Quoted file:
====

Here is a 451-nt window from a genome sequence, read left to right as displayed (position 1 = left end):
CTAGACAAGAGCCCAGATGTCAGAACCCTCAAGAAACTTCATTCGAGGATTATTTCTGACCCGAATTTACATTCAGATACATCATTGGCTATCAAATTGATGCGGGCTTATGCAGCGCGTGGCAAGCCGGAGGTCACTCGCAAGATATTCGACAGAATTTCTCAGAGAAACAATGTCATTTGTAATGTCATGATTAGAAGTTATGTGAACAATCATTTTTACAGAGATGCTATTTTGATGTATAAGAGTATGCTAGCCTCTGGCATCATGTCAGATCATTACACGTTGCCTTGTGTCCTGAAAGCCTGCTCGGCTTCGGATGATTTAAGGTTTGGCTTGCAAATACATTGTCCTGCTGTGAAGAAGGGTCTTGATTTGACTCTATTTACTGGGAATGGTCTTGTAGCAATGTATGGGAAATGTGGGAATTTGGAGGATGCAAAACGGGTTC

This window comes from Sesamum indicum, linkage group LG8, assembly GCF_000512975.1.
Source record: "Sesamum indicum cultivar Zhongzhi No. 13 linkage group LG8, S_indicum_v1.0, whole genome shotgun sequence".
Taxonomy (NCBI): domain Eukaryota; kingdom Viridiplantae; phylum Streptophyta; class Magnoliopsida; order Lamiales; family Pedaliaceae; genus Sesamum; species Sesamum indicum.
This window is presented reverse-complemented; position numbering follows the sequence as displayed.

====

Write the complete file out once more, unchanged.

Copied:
Here is a 451-nt window from a genome sequence, read left to right as displayed (position 1 = left end):
CTAGACAAGAGCCCAGATGTCAGAACCCTCAAGAAACTTCATTCGAGGATTATTTCTGACCCGAATTTACATTCAGATACATCATTGGCTATCAAATTGATGCGGGCTTATGCAGCGCGTGGCAAGCCGGAGGTCACTCGCAAGATATTCGACAGAATTTCTCAGAGAAACAATGTCATTTGTAATGTCATGATTAGAAGTTATGTGAACAATCATTTTTACAGAGATGCTATTTTGATGTATAAGAGTATGCTAGCCTCTGGCATCATGTCAGATCATTACACGTTGCCTTGTGTCCTGAAAGCCTGCTCGGCTTCGGATGATTTAAGGTTTGGCTTGCAAATACATTGTCCTGCTGTGAAGAAGGGTCTTGATTTGACTCTATTTACTGGGAATGGTCTTGTAGCAATGTATGGGAAATGTGGGAATTTGGAGGATGCAAAACGGGTTC

This window comes from Sesamum indicum, linkage group LG8, assembly GCF_000512975.1.
Source record: "Sesamum indicum cultivar Zhongzhi No. 13 linkage group LG8, S_indicum_v1.0, whole genome shotgun sequence".
Taxonomy (NCBI): domain Eukaryota; kingdom Viridiplantae; phylum Streptophyta; class Magnoliopsida; order Lamiales; family Pedaliaceae; genus Sesamum; species Sesamum indicum.
This window is presented reverse-complemented; position numbering follows the sequence as displayed.